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If Books Could Kill

Michael Hobbes & Peter Shamshiri

Books, Politics, Arts, Society & Culture, News

4.67.3K Ratings

🗓️ 2 November 2022

⏱️ 73 minutes

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Peter. Michael. What do you remember about a book called A Freak Enomics?


If I recall correctly, the thesis of the book is had my mother aborted me, I would not have committed so many crimes.


Alright, welcome to If Books Good Kill. From your episode. Are we taglining this, Mike? I don't think so. I think that was the tagline. I don't know. I've done that for two shows already.


The dumb books that captured our collective imagination. Yes, the books that did to our brains, what Jigsaw did to Robin Hood.


I'm Michael Hobbs, I'm a journalist and the co-host of Maintenance Fays.


I am Peter Shamsheri, I am a lawyer and the co-host of the Five to Four podcast.


The books are fascinated by dumb ideas and how they spread through the population. A couple of months ago, we started talking about how to do a podcast about the dumbest ideas of the last 50 years.


The more we thought about it, the more we realized that a good way to do it would be by going through airport books, which are kind of like the super spreader events at this point of American stupidity.


They're the natural vessel for pseudo science and fake history. And just sort of quintessentially American, you know. All of this complex knowledge and information, boiled down into a mush, and packaged and sold for 2495 to people who forgot to charge their Kindle for the flight.


This is the seventh episode that we recorded, but the first episode that we're releasing because I started reading Freakonomics and then I realized that this book is the perfect overture.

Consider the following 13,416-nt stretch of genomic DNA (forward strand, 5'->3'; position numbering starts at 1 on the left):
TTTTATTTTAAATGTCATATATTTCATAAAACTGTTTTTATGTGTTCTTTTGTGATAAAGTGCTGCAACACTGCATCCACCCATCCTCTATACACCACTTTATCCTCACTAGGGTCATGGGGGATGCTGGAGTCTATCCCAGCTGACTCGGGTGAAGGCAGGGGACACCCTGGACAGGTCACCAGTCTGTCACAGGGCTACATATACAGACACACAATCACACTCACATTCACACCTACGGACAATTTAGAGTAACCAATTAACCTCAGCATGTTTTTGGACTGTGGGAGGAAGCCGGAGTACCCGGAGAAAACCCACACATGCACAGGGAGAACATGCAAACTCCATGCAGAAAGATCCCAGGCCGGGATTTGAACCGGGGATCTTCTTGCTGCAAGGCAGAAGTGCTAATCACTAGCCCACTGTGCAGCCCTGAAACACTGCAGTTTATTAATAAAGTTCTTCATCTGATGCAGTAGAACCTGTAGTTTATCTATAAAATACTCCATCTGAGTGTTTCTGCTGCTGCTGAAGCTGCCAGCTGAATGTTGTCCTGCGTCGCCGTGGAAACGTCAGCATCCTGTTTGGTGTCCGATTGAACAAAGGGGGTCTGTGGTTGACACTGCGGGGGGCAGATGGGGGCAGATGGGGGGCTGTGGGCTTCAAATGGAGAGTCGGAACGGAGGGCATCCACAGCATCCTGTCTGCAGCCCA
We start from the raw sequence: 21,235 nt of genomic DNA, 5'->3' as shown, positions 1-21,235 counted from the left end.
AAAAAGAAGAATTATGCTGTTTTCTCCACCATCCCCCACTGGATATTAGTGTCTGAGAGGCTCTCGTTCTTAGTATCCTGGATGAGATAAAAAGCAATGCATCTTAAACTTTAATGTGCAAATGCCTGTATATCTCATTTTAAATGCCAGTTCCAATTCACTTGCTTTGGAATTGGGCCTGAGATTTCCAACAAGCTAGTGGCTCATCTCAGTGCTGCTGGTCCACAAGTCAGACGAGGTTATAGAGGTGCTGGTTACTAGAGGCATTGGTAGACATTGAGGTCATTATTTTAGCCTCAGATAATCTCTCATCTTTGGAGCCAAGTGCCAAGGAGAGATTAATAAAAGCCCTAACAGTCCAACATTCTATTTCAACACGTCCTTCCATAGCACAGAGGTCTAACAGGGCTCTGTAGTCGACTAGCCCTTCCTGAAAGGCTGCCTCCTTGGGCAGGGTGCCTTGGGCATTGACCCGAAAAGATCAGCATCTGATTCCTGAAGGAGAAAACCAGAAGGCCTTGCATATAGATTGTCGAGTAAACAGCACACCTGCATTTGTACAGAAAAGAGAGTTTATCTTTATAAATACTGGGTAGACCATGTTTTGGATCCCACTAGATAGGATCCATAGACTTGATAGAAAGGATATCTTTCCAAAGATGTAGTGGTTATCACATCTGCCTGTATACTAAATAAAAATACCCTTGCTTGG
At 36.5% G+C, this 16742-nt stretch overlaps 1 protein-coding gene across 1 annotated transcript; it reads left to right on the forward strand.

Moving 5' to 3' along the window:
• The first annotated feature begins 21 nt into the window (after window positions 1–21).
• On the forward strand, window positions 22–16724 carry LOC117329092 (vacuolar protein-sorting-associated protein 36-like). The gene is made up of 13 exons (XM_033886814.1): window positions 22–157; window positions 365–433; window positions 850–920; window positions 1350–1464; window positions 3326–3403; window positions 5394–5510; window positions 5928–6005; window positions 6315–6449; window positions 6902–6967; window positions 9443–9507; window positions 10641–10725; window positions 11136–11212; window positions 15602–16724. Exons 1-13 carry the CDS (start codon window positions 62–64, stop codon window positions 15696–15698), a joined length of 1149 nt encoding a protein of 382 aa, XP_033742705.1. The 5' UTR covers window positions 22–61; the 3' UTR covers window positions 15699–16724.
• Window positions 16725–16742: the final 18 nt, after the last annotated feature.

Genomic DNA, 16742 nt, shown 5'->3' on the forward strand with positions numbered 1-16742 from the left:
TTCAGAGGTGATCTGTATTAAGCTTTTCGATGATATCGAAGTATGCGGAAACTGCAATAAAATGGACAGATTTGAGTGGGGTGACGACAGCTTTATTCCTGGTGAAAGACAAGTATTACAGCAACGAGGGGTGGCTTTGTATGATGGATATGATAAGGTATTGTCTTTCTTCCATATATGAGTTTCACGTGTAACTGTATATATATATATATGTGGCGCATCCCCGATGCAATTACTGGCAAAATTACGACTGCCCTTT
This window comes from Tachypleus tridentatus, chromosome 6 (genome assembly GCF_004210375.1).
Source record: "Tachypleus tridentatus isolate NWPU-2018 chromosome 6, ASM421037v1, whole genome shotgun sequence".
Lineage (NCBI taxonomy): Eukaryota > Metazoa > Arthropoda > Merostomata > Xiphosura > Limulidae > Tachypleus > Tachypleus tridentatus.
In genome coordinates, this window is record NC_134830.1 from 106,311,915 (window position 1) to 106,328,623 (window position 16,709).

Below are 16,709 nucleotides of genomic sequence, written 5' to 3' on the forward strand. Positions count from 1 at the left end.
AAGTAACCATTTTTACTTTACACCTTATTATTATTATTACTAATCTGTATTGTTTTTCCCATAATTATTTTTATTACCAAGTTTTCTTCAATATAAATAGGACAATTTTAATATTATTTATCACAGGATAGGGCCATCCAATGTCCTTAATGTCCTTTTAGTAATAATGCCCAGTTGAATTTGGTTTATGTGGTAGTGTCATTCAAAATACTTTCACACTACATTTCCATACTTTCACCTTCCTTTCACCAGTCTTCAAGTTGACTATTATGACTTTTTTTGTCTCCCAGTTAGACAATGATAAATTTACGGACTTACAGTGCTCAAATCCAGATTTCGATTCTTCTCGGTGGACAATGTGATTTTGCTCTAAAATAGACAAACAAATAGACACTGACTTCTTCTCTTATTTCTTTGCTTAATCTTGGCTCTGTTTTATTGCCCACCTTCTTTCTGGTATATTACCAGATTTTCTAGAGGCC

The quintessential airport book.


The quintessential like wrong and bad airport book. It's like really shocking how bad this book is. And it's also like the badness of the book is also matched by like how influential it was.


What do you actually remember about the book itself and like the era?


It comes out in 2005, is that right?


Just five, yeah.


Okay, so in the 80s, you have sort of like the Chicago school economists who start to like posit all of these theories that are that basically boil down to like we can solve most social problems with like economics principles.


And then you get something like Freakonomics, which feels like the mainstreamification of that concept, right? Just taking that sort of nihilistic neoliberal sort of viewpoint and bringing it to the masses.


Exactly. I mean, you cannot underestimate how popular this book was. So it sold four million copies. It was on the bestseller list for 39 weeks.


I think an underrated aspect of this book's influence is the fact that they had a New York Times blog and a podcast like five years before cereal.


I mean, I listened to that podcast for years. Like there wasn't that much else to listen to.


It was like this or fucking Ricky Jervais. And it's like that's what you listen to when you were washing dishes.


I also think the subtitle of the book is important because it's a rogue economist explores the hidden side of everything. Like this guy's outside the mainstream and he's saying things they don't want you to hear is also like one of the dominant paradigms of the ways that Americans are liable to believe bullshit.


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